Ordinance would amend city lease requirements

Bill says it is intended to address issues in which tenants lease space only to find it isn’t up to code.

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  • | 2:57 p.m. May 22, 2018
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City Council member Joyce Morgan
City Council member Joyce Morgan
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City Council member Joyce Morgan proposes changes to the city’s zoning and building codes to address disputes she contends exist between some commercial property owners and their tenants.

Morgan introduced Ordinance 2018-310 May 8 with two provisions.

The first is the creation of what Morgan calls a Building Confirmation Letter, with the second section requiring the letter be part of the Certificate of Use application process with the city’s Building Inspection Division of the Planning and Development Department.

The Building Confirmation Letter would provide a potential tenant with the site’s current or last known use and detail any physical or mechanical upgrades that may be required for the new tenant’s business, as they relate to building or fire codes.

The change prevents property owners from leasing space before obtaining the letter.  

According to a legislative summary of the bill, the property owner also may present a certification from a Florida-licensed architect in lieu of one from the Building Inspection Division.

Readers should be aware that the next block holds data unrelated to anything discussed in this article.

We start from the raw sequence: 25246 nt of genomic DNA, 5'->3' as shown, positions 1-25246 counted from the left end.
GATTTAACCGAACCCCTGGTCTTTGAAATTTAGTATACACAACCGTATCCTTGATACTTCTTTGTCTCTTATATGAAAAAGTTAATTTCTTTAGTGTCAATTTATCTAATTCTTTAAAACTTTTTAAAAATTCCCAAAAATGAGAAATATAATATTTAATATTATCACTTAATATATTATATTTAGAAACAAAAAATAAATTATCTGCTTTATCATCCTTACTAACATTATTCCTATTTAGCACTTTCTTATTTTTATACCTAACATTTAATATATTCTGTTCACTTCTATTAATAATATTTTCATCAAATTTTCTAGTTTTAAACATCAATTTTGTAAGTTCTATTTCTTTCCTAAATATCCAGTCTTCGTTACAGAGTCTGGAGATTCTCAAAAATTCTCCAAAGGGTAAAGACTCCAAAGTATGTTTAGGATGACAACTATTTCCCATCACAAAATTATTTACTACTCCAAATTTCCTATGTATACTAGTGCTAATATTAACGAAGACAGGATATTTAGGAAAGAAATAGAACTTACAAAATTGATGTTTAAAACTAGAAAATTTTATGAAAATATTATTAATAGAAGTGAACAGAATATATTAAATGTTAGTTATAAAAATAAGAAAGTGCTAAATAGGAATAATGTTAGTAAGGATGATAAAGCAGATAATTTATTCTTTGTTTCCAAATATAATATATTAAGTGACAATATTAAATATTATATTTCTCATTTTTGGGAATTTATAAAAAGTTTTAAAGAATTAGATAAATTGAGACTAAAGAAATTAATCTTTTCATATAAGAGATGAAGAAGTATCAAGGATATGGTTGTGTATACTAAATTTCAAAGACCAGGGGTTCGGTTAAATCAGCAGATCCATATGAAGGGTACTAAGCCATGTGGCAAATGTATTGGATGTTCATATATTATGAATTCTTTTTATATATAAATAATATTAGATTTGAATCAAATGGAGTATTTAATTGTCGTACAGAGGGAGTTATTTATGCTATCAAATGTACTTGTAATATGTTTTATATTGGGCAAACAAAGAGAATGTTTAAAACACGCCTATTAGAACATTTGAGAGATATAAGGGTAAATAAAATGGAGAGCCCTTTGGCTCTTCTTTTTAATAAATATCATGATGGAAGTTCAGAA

Morgan, who represents the Arlington neighborhood in District 1, said she has been approached by four business owners who’ve encountered this issue.

“We kept getting business owners who were going to lease a building thinking that everything was fine only to find out that they couldn’t get a COU,” Morgan said.

“I really wanted to put something in the code that would allow an equal playing field,” she said.

The bill intends to address instances in which tenants have leased commercial space only to find that the property isn’t up to code. In those scenarios, Morgan asserts that the building owners won’t provide the upgrades or release the tenant from their lease.

The legislation does not provide a cost for obtaining the letter, other than to say a fee will be established.

Morgan said she’s received positive and negative feedback from property owners.

“Some feel it’s a burden to them, but others have said ‘thank God that you’re willing to do this’,” Morgan said. “There’s going to be a lot of friction with this bill.”

Morgan said she’s willing to sit down with concerned property owners, inviting them to the bill’s public hearing at the Land Use and Zoning Committee scheduled June 14. 

She said she understands the process is already lengthy for business owners seeking a COU.

The Building Inspection Division and the fire marshal must approve Certificate of Use applications, which can cost between $89 and $112.

The Building Inspection Division is responsible for vertical construction permitting, building inspections, inspections of permitted construction and floodplain management.

The Fire Marshal’s office is housed within the Fire Prevention Division of Jacksonville Fire and Rescue Department and oversees safety inspections on commercial properties, issues fire permits and reviews building plans.

“Let’s sit down and hash it out,” she said. “I don’t want you to be able to have this building and it not be up to code.”



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